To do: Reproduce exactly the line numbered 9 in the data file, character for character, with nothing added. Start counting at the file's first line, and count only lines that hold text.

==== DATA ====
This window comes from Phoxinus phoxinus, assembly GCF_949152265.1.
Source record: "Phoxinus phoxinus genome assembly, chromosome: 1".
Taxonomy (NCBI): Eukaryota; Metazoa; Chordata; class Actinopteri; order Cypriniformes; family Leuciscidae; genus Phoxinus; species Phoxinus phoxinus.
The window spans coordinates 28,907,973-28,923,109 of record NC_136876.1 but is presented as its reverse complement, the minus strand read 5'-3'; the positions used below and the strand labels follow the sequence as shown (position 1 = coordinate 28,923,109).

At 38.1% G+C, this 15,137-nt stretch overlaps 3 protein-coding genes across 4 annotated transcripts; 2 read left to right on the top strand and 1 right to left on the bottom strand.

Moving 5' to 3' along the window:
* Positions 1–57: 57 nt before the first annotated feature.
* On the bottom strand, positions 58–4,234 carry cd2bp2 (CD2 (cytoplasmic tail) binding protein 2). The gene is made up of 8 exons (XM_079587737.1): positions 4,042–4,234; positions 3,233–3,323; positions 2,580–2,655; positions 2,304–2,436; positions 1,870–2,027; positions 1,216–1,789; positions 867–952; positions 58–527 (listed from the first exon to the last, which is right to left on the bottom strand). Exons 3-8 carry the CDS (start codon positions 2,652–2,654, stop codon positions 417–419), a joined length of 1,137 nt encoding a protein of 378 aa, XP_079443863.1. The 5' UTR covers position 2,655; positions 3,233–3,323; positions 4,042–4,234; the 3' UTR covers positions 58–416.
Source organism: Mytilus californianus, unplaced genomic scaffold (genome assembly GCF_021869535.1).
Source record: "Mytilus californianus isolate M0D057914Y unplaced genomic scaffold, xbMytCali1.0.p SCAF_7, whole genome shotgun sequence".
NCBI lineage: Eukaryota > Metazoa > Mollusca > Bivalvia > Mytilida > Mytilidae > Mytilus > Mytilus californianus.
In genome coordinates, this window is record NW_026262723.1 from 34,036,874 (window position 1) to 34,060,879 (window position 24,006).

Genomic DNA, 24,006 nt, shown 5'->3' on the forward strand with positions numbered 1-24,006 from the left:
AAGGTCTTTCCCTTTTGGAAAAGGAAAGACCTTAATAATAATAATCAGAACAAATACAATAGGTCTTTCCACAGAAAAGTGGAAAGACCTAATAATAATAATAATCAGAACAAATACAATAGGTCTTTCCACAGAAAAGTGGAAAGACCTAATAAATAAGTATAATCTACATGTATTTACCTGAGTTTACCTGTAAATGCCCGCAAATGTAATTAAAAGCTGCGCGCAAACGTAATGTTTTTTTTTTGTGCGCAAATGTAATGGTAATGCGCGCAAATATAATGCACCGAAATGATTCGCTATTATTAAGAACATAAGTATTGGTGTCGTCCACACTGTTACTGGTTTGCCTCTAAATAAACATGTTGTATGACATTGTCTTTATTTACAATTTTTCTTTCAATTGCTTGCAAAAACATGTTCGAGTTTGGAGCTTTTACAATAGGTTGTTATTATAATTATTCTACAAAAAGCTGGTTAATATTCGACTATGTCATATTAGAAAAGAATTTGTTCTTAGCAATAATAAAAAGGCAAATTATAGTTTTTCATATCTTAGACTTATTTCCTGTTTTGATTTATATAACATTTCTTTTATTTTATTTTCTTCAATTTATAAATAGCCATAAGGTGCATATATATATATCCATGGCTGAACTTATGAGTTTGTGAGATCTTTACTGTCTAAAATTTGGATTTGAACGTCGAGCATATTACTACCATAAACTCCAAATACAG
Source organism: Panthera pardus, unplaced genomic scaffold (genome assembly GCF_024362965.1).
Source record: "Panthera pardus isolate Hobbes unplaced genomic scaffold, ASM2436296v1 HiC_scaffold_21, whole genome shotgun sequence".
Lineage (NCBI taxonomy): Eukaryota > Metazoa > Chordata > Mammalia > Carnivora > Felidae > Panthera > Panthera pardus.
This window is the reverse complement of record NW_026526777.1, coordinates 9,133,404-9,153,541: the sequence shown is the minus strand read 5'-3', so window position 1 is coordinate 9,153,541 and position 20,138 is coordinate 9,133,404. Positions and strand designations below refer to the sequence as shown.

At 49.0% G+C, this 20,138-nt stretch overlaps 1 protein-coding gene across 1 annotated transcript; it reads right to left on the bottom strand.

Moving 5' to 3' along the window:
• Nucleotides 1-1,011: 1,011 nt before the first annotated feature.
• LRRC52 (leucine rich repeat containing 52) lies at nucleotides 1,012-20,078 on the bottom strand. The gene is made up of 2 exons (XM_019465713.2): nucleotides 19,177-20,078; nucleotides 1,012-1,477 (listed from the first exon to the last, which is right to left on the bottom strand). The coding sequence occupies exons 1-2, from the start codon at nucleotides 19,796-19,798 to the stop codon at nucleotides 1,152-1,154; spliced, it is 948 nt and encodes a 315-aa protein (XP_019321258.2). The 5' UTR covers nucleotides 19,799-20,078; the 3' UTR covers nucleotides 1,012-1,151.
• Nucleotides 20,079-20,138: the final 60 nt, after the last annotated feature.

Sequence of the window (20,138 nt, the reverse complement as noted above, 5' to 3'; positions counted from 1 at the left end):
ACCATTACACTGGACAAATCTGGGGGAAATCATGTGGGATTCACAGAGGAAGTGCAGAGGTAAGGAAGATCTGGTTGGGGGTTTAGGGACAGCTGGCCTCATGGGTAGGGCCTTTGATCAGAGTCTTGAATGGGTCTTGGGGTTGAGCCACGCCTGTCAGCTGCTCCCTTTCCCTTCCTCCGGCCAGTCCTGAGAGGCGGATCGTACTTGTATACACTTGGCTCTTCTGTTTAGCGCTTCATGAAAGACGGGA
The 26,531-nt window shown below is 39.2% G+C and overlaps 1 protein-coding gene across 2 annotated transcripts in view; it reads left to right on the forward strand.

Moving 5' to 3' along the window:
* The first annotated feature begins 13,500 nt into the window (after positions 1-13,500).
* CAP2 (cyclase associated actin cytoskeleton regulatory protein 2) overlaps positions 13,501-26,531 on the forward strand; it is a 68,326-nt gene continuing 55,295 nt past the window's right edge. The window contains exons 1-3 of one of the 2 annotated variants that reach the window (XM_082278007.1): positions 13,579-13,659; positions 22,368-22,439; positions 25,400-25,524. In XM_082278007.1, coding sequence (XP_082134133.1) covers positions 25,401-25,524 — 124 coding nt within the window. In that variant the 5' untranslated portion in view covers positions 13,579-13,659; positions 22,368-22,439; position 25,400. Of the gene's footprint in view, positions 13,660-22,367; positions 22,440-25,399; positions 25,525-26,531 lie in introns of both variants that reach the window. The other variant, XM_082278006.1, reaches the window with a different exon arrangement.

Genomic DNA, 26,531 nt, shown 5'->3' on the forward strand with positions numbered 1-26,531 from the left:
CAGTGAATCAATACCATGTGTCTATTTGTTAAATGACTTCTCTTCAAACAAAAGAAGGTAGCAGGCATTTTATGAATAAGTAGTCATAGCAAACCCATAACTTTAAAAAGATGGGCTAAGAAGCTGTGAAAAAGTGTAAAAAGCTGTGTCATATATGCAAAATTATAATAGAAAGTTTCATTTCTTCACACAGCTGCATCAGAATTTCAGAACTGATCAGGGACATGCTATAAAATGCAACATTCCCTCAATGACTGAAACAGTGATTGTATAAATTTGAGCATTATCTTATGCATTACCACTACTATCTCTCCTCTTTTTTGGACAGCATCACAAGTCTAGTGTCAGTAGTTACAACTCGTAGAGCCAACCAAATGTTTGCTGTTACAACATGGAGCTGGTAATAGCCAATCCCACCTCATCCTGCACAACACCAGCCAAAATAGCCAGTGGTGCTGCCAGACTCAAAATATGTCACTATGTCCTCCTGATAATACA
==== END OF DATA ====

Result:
Source organism: Mytilus californianus, unplaced genomic scaffold (genome assembly GCF_021869535.1).